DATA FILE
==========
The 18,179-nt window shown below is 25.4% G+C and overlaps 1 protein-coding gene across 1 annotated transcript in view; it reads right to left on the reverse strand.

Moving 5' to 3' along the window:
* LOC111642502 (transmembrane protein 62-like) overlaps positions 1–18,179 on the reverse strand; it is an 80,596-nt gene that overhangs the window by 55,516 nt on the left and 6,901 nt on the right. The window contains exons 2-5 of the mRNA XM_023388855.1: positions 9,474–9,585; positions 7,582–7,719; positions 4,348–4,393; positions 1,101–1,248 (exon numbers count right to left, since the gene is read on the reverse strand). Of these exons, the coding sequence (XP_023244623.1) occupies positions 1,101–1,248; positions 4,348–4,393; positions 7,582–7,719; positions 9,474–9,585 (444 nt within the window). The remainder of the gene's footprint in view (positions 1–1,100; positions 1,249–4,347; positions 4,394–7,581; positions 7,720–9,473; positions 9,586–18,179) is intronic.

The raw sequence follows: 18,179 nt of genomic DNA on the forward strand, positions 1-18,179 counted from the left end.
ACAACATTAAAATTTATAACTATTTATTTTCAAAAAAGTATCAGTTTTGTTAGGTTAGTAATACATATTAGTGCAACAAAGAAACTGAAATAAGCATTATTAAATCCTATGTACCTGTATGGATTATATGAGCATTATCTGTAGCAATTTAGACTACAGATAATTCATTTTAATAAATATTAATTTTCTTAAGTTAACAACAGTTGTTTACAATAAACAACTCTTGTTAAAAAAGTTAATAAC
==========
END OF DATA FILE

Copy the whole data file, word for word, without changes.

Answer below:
The 18,179-nt window shown below is 25.4% G+C and overlaps 1 protein-coding gene across 1 annotated transcript in view; it reads right to left on the reverse strand.

Moving 5' to 3' along the window:
* LOC111642502 (transmembrane protein 62-like) overlaps positions 1–18,179 on the reverse strand; it is an 80,596-nt gene that overhangs the window by 55,516 nt on the left and 6,901 nt on the right. The window contains exons 2-5 of the mRNA XM_023388855.1: positions 9,474–9,585; positions 7,582–7,719; positions 4,348–4,393; positions 1,101–1,248 (exon numbers count right to left, since the gene is read on the reverse strand). Of these exons, the coding sequence (XP_023244623.1) occupies positions 1,101–1,248; positions 4,348–4,393; positions 7,582–7,719; positions 9,474–9,585 (444 nt within the window). The remainder of the gene's footprint in view (positions 1–1,100; positions 1,249–4,347; positions 4,394–7,581; positions 7,720–9,473; positions 9,586–18,179) is intronic.

The raw sequence follows: 18,179 nt of genomic DNA on the forward strand, positions 1-18,179 counted from the left end.
ACAACATTAAAATTTATAACTATTTATTTTCAAAAAAGTATCAGTTTTGTTAGGTTAGTAATACATATTAGTGCAACAAAGAAACTGAAATAAGCATTATTAAATCCTATGTACCTGTATGGATTATATGAGCATTATCTGTAGCAATTTAGACTACAGATAATTCATTTTAATAAATATTAATTTTCTTAAGTTAACAACAGTTGTTTACAATAAACAACTCTTGTTAAAAAAGTTAATAAC